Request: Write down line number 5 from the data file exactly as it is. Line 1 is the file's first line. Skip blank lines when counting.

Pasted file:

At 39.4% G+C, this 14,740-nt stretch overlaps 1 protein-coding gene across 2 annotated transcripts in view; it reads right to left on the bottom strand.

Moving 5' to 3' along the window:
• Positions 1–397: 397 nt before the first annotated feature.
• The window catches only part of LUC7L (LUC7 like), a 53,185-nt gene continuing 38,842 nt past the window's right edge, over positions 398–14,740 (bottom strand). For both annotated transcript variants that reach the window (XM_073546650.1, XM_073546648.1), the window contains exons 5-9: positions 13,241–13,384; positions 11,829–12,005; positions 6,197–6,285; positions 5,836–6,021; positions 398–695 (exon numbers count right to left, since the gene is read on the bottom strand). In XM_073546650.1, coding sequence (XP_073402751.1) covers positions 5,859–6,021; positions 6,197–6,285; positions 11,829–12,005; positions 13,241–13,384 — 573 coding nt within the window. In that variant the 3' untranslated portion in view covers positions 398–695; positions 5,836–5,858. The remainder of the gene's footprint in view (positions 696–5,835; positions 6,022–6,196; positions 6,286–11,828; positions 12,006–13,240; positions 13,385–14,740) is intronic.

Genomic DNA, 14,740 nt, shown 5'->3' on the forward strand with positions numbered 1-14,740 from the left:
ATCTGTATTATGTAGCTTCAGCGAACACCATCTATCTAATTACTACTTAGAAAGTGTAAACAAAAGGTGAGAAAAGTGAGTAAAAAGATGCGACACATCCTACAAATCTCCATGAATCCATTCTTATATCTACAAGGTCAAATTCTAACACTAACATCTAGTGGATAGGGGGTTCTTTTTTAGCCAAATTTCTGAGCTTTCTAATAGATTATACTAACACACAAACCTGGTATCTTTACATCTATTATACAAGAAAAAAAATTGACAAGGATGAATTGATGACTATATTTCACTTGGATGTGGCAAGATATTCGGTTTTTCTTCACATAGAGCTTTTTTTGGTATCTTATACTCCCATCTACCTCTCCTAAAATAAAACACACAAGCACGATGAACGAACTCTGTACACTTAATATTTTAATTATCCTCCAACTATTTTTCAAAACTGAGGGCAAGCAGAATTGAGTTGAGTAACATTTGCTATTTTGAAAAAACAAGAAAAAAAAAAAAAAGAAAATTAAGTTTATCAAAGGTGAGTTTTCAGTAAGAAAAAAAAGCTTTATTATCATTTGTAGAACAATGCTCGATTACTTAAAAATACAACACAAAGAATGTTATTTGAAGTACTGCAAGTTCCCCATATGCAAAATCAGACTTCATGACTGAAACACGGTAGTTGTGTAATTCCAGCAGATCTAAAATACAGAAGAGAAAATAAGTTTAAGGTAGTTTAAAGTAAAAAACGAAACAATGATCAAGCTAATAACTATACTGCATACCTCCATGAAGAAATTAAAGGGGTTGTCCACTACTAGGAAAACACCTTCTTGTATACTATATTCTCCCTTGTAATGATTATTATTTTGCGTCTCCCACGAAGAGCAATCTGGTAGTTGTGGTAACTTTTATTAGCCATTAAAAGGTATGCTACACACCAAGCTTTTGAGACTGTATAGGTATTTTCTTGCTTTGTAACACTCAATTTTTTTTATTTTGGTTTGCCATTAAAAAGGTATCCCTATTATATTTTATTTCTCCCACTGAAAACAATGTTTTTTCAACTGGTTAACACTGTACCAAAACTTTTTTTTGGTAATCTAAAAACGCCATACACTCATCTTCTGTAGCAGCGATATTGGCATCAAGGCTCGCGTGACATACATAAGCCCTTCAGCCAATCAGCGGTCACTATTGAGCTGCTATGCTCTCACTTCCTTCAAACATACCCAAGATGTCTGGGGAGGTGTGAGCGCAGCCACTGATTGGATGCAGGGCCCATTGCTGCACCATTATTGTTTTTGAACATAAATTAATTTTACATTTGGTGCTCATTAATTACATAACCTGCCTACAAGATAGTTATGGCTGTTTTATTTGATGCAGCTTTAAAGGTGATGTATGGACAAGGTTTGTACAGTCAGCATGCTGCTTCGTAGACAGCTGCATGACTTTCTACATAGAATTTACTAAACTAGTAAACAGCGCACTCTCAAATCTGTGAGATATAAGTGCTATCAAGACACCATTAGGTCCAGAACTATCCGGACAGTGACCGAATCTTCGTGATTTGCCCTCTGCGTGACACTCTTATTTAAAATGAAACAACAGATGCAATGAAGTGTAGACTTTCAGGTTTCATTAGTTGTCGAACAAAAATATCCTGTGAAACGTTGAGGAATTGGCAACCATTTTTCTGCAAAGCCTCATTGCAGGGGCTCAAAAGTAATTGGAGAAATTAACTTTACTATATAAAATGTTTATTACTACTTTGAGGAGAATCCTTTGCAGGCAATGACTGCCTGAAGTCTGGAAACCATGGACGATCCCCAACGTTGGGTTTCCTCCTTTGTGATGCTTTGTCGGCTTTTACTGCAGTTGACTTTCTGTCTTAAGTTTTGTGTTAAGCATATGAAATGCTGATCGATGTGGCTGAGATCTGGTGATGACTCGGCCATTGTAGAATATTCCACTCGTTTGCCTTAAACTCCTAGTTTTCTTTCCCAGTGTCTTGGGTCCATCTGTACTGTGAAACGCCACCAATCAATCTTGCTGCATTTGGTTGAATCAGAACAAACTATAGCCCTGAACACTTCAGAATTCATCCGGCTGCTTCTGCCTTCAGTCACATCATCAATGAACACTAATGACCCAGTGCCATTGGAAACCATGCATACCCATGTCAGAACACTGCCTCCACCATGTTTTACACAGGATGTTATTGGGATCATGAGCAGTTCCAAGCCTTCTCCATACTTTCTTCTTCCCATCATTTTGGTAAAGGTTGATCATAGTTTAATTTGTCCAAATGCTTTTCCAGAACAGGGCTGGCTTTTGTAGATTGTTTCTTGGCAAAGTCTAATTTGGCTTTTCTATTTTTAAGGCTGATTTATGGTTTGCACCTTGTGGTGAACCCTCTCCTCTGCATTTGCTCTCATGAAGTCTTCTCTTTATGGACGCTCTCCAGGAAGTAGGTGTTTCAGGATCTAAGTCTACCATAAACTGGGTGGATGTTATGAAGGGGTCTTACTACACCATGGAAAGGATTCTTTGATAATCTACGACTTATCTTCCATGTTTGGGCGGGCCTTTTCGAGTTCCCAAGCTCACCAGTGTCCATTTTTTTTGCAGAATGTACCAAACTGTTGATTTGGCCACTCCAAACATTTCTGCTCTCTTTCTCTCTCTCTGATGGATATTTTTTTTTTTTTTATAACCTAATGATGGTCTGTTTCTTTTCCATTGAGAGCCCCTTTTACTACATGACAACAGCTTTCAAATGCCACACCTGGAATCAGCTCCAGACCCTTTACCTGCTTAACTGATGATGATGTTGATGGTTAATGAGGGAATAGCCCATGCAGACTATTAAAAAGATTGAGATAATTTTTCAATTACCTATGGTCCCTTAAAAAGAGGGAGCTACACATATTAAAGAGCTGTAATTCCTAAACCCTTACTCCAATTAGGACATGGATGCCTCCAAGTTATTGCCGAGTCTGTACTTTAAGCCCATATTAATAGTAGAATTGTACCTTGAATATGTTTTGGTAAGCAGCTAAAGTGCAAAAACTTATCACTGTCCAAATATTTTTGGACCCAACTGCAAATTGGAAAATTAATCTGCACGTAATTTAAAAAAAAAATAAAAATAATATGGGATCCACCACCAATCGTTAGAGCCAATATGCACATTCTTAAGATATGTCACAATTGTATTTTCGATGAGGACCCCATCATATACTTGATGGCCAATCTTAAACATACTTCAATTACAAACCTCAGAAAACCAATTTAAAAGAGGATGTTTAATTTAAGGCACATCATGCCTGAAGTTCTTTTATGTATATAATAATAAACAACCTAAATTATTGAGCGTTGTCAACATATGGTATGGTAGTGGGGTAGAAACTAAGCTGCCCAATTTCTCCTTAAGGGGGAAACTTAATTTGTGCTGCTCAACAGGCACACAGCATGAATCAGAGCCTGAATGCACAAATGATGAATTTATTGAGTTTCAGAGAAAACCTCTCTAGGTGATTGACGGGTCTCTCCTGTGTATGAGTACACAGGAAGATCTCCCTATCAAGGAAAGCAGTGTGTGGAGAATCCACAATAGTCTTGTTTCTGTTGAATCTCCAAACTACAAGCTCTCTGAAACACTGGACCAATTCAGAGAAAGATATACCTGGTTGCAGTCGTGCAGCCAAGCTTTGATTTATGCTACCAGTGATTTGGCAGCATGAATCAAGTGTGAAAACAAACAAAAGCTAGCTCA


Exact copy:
Genomic DNA, 14,740 nt, shown 5'->3' on the forward strand with positions numbered 1-14,740 from the left: